Among the hundreds of cyclone survivors who staggered through the doors of a monastery here, staring straight ahead and too traumatized to even blink, was one village's last living man.
The abbot was quick to care for the group, feeding refugees from rice stockpiled for students who, in better times, came to learn meditation and the wisdom of the Buddha.
Within a few days, however, local officials barged into the monastery. They argued with the abbot and ordered stunned and frightened survivors to leave, said Pone Nya, an assistant to the abbot.
"They were informed that if they continued to stay in this monastery they would be put in jail," the 25-year-old monk said in an interview Wednesday.
"These local officials told us the refugees are from all walks of life, good men, bad men and rebels," Pone Nya added. "They said, 'If those people live in the town for a long time, it's dangerous for the town.' My abbot absolutely hated those words."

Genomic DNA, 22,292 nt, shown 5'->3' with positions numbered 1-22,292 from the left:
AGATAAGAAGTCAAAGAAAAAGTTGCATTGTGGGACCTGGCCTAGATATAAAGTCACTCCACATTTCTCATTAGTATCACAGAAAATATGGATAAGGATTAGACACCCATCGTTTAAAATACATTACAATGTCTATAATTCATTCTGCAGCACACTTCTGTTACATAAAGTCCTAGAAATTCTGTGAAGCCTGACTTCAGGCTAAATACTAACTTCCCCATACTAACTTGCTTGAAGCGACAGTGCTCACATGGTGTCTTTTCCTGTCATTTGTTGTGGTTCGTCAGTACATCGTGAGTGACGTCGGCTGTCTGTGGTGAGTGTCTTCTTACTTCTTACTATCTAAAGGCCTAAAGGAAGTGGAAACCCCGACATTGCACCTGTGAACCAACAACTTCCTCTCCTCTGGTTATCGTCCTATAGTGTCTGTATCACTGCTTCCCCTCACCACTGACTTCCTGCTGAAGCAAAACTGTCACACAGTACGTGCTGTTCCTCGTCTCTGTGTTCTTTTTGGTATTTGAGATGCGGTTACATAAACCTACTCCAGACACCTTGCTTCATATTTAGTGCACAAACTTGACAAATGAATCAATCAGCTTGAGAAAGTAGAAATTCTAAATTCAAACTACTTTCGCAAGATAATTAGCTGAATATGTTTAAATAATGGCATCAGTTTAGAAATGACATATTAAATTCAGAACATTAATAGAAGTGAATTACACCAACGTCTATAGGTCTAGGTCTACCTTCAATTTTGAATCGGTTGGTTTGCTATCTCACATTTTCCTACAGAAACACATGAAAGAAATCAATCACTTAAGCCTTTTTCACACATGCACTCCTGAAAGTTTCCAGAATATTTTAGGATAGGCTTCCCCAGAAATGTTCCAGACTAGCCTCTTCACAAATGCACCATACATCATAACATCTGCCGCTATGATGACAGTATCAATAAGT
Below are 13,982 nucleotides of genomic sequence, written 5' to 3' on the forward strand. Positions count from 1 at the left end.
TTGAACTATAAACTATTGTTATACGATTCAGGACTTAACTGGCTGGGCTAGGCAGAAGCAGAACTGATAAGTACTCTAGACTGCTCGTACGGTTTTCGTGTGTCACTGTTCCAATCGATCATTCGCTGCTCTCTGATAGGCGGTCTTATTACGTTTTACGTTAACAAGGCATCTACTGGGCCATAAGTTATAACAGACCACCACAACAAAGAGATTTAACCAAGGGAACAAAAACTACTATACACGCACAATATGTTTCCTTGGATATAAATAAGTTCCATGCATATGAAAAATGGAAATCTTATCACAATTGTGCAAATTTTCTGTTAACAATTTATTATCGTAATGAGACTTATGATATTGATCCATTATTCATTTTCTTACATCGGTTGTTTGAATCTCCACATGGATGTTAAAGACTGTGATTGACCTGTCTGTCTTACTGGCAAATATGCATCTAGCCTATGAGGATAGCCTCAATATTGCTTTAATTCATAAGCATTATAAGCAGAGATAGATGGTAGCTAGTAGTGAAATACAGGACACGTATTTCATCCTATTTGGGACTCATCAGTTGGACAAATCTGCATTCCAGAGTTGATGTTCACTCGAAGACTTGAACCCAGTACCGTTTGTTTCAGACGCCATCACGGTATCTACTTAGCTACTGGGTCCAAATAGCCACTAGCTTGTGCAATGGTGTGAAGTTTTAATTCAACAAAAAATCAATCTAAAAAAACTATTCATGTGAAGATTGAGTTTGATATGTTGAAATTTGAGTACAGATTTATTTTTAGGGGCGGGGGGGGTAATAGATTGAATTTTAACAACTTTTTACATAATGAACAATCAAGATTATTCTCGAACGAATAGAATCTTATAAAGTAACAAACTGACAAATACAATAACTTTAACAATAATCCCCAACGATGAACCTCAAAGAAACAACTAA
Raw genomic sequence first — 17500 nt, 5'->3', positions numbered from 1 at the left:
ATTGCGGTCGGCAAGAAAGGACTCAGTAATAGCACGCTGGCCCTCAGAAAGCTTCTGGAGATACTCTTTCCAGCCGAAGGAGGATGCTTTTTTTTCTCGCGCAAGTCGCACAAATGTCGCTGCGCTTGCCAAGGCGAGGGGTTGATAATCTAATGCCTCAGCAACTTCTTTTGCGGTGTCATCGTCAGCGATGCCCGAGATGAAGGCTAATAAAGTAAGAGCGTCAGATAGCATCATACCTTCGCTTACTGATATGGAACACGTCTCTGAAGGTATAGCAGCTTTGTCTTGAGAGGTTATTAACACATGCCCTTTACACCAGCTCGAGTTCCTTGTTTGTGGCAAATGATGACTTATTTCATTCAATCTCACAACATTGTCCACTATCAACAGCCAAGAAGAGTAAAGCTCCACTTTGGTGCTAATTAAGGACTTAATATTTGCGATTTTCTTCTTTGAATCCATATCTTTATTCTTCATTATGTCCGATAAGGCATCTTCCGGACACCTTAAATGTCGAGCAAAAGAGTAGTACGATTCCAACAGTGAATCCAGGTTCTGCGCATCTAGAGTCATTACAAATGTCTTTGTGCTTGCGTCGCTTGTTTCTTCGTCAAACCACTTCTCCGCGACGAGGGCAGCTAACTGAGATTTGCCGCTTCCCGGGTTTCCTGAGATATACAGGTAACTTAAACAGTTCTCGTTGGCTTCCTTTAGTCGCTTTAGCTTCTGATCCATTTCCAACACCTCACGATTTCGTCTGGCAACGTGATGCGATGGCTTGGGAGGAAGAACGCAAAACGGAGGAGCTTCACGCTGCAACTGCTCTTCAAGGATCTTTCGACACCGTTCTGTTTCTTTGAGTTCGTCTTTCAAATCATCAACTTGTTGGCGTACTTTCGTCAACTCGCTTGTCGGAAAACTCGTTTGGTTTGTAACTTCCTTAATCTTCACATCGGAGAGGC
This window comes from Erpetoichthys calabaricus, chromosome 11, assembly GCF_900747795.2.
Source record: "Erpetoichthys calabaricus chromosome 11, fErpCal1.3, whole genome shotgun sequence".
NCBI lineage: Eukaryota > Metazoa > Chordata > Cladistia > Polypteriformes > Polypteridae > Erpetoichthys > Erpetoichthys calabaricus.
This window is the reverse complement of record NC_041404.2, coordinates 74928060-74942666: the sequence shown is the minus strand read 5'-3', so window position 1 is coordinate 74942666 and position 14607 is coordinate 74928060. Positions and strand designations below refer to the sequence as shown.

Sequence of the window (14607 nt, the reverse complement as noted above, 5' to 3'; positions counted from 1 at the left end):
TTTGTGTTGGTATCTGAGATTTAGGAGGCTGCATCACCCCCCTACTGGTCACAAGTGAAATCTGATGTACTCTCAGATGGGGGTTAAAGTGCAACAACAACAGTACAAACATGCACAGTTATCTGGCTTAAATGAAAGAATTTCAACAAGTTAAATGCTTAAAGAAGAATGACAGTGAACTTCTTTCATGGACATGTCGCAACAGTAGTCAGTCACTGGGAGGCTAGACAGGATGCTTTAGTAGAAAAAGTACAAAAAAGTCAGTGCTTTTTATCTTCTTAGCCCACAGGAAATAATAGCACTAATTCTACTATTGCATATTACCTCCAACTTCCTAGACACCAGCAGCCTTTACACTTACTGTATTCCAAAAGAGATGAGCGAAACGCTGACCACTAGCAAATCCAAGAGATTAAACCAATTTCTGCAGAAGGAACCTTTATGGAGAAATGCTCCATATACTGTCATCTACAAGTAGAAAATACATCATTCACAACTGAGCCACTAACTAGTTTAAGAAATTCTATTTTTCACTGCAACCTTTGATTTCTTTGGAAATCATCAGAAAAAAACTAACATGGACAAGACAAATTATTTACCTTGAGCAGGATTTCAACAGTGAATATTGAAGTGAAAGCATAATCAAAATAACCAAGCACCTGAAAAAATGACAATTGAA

But he was powerless. By May 13, just 10 days after Tropical Cyclone Nargis had washed away whole villages, 1,500 survivors had been evicted from the monastery, along with thousands more from six other relief camps in this Irrawaddy River delta town.
On Thursday, the day after the monk spoke, officials brought U.N. Secretary- General Ban Ki-moon on a carefully orchestrated tour here. Myanmar's minister for border areas, Thein Nyunt, told Ban that everyone had gone home because the water had receded. A tent remained as an apparent distribution center for bags of rice and noodles and cartons of drinking water.
The effort to break up the relief camps so soon reflects the deep suspicion in which Myanmar's military rulers, who have been in power for 46 years, hold their own people, even sick and hungry victims of a natural catastrophe.